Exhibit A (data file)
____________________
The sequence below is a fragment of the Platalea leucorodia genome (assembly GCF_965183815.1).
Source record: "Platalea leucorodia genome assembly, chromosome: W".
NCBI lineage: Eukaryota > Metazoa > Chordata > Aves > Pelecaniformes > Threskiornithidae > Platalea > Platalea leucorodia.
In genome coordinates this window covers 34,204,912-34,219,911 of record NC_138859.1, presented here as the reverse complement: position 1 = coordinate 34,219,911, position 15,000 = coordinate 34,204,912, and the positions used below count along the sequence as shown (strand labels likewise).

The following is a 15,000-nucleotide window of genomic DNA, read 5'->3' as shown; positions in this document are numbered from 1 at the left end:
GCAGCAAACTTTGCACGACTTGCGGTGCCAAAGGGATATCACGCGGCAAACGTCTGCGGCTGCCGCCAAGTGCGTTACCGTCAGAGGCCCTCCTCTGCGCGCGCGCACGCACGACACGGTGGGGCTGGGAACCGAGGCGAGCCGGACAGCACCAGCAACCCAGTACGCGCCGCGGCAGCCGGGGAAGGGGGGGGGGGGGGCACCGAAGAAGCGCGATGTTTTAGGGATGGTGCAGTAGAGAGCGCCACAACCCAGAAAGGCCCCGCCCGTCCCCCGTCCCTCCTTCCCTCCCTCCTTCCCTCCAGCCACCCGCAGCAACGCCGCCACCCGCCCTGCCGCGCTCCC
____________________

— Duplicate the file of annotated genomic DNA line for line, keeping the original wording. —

The sequence below is a fragment of the Platalea leucorodia genome (assembly GCF_965183815.1).
Source record: "Platalea leucorodia genome assembly, chromosome: W".
NCBI lineage: Eukaryota > Metazoa > Chordata > Aves > Pelecaniformes > Threskiornithidae > Platalea > Platalea leucorodia.
In genome coordinates this window covers 34,204,912-34,219,911 of record NC_138859.1, presented here as the reverse complement: position 1 = coordinate 34,219,911, position 15,000 = coordinate 34,204,912, and the positions used below count along the sequence as shown (strand labels likewise).

The following is a 15,000-nucleotide window of genomic DNA, read 5'->3' as shown; positions in this document are numbered from 1 at the left end:
GCAGCAAACTTTGCACGACTTGCGGTGCCAAAGGGATATCACGCGGCAAACGTCTGCGGCTGCCGCCAAGTGCGTTACCGTCAGAGGCCCTCCTCTGCGCGCGCGCACGCACGACACGGTGGGGCTGGGAACCGAGGCGAGCCGGACAGCACCAGCAACCCAGTACGCGCCGCGGCAGCCGGGGAAGGGGGGGGGGGGGGCACCGAAGAAGCGCGATGTTTTAGGGATGGTGCAGTAGAGAGCGCCACAACCCAGAAAGGCCCCGCCCGTCCCCCGTCCCTCCTTCCCTCCCTCCTTCCCTCCAGCCACCCGCAGCAACGCCGCCACCCGCCCTGCCGCGCTCCC